Figure 2

Click image to view.
Figure 1. Cartoon of a model of VDAC pore blockage by the alpha- or beta-CTT of tubulin

The orientation of membrane-bound tubulin dimer was established by us earlier with alpha-tubulin as the membrane-bound subunit. In such alignment, the contribution of the length and especially the first amino acids of the CTT to the blocking kinetics should be different for alpha-CTTs (a) and beta-CTTs (b). There is some degree of rotational dynamics for the membrane-bound alpha-tubulin shown in (b) with the arrow and shadow image, which could also affect the kinetics of pore blockage by the beta-CTT [Reference 1].

Sequence diversity of tubulin isotypes in regulation of mitochondrial respiration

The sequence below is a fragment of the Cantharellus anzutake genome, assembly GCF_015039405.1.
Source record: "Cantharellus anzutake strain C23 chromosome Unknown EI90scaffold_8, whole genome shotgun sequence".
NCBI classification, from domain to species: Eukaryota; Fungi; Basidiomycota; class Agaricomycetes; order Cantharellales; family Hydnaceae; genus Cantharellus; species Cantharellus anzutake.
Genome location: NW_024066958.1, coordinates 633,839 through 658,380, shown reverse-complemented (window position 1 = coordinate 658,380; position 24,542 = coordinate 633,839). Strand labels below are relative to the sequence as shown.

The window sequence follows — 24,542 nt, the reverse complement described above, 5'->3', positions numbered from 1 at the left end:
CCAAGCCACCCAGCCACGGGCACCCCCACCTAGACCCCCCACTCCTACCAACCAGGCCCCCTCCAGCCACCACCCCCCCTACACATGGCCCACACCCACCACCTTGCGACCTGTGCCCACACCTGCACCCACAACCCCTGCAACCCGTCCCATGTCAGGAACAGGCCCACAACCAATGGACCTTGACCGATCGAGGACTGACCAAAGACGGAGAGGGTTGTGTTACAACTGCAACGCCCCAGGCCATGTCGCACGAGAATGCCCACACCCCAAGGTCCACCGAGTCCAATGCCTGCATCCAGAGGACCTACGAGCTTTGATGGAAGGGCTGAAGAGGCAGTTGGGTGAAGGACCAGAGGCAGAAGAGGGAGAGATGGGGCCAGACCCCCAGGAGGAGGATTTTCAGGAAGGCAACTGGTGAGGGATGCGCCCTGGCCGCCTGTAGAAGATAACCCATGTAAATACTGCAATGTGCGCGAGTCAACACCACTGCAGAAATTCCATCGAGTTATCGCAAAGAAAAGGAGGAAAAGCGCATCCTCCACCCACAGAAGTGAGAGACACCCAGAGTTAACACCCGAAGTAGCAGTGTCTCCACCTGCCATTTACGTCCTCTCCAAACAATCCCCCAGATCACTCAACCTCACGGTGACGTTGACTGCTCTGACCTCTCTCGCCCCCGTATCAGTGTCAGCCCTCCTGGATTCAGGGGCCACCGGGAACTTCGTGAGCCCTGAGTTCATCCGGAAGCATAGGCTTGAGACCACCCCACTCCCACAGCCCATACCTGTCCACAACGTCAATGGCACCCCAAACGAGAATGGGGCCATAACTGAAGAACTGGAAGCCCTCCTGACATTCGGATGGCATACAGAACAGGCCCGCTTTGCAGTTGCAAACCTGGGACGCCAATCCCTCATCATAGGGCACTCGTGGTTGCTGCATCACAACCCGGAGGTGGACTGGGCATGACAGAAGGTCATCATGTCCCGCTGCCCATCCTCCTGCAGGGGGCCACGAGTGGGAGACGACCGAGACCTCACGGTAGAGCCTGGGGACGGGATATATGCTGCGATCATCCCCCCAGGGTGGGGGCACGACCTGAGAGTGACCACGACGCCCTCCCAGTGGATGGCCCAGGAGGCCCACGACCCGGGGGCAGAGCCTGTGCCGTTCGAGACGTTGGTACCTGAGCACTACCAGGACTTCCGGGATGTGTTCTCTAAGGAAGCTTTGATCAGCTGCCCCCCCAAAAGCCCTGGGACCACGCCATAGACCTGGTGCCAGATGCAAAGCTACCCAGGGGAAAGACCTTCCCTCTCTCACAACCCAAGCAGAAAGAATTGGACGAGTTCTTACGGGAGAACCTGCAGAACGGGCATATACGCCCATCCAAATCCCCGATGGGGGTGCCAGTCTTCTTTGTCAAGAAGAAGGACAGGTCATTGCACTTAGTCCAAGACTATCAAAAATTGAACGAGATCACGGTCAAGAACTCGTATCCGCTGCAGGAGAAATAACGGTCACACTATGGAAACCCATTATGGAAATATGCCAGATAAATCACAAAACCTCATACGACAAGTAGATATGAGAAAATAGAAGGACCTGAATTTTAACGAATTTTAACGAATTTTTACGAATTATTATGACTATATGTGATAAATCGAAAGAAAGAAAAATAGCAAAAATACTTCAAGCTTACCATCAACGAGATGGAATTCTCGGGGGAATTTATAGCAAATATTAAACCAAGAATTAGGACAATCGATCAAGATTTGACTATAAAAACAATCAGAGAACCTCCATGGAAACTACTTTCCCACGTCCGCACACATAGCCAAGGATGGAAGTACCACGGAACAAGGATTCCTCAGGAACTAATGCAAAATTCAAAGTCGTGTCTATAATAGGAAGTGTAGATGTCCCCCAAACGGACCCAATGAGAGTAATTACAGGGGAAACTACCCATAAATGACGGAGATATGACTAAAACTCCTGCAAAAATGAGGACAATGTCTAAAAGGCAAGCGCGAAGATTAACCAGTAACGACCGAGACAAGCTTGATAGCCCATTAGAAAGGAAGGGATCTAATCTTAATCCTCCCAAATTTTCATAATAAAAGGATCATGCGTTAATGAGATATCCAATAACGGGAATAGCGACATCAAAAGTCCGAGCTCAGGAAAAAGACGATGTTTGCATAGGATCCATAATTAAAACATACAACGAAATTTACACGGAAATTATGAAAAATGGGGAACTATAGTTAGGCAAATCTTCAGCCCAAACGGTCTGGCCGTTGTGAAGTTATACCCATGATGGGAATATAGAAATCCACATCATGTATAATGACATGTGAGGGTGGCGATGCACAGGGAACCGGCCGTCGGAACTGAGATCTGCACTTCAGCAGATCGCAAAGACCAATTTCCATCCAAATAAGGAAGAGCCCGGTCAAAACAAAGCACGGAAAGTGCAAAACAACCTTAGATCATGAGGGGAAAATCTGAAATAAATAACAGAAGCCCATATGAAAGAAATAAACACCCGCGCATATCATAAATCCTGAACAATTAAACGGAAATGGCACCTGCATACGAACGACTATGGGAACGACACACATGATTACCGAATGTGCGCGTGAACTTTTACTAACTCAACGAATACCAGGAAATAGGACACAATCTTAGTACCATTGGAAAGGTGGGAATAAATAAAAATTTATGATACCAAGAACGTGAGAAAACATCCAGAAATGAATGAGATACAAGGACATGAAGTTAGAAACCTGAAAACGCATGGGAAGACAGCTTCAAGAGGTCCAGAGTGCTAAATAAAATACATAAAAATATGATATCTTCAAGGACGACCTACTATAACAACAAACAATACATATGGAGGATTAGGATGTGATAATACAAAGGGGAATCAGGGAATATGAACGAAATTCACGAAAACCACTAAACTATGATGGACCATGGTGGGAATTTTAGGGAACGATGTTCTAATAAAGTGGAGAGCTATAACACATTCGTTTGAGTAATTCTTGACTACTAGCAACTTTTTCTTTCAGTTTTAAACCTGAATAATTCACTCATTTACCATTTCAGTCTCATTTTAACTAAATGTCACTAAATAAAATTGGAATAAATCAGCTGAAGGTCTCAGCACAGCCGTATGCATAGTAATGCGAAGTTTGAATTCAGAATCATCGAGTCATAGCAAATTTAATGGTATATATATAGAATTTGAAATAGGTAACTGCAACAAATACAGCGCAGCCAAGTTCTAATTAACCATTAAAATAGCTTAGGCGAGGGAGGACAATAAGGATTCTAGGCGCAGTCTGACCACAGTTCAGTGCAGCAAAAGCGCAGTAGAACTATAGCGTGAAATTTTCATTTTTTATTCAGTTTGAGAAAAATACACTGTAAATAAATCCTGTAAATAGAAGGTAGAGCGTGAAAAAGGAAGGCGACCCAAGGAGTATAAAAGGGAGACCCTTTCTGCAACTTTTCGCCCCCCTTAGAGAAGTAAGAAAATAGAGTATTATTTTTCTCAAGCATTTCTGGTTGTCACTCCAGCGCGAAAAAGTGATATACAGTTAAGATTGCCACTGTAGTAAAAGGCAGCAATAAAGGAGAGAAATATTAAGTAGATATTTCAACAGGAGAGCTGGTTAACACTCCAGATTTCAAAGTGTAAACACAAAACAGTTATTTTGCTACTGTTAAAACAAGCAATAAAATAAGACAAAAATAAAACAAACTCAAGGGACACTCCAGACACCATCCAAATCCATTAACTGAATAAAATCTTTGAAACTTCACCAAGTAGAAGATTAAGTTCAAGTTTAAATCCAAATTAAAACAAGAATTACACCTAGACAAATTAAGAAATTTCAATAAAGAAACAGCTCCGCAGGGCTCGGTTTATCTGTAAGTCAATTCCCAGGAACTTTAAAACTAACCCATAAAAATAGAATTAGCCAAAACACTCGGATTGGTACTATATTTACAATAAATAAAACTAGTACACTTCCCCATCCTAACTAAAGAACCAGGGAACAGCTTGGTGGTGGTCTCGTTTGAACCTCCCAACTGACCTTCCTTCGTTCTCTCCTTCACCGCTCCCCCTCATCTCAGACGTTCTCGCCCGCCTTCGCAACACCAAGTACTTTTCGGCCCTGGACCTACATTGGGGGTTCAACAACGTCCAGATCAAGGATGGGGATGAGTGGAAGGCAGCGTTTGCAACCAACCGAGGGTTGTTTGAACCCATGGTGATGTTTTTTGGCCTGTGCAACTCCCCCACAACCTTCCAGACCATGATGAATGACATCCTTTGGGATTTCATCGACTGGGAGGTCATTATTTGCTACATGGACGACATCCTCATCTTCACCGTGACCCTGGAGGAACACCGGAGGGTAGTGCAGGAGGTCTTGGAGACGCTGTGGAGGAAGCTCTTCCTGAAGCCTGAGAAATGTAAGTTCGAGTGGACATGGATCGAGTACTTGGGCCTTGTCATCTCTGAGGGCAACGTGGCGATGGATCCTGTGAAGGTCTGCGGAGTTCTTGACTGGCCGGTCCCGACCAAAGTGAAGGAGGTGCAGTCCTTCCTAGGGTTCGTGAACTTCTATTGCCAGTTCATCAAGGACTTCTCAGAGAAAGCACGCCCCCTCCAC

The microtubule protein tubulin is a heterodimer consisting of alpha/beta subunits, each subunit featuring several isotypes in vertebrates. For example, the human proteome contains as many as seven alpha-tubulin and eight beta-tubulin isotypes, which vary mostly in the length and primary sequence of the disordered anionic C-terminal tails (CTTs). The biological reason for such sequence diversity remains a topic of vigorous inquiry. We demonstrated that this diversity may be a key feature of tubulin’s role in regulating the permeability of the mitochondrial outer-membrane voltage-dependent anion channel (VDAC). Previously, we showed that, in addition to their important functions involving interactions with motor proteins and other microtubule-associated proteins, tubulin CTTs are essential for tubulin's interaction with the VDAC. As the major transport channel and most abundant protein in the mitochondrial outer membrane, the channel is responsible for most of the metabolite flux in and out of mitochondria. The VDAC was proven to be involved in a wide variety of mitochondria-associated pathologies, ranging from various forms of cancer to neurodegeneration. This year, using recombinant yeast alpha/beta-tubulin constructs with alpha-CTTs, beta-CTTs, or both from various human tubulin isotypes, we probed their interactions with VDACs reconstituted into planar lipid bilayers. A comparative study of the blockage kinetics revealed that both alpha-CTTs and beta-CTTs block the VDAC pore, but the efficiency of blockage spans two orders of magnitude, depending on the CTT isotype. Beta-tubulin constructs, notably beta3, blocked the VDAC most effectively. We quantitatively described these experimental results, using a physical model that accounts only for the number and distribution of charges in the CTT, and not for the interactions between specific residues on the CTT and VDAC pore. Based on the results, we speculate that the effectiveness of VDAC regulation by tubulin depends on the predominant tubulin isotype in a cell. Consequently, the fluxes of ATP/ADP through the channel could vary significantly depending on the isotype. Our results suggest an intriguing link between VDAC regulation and the diversity of tubulin isotypes present in vertebrates.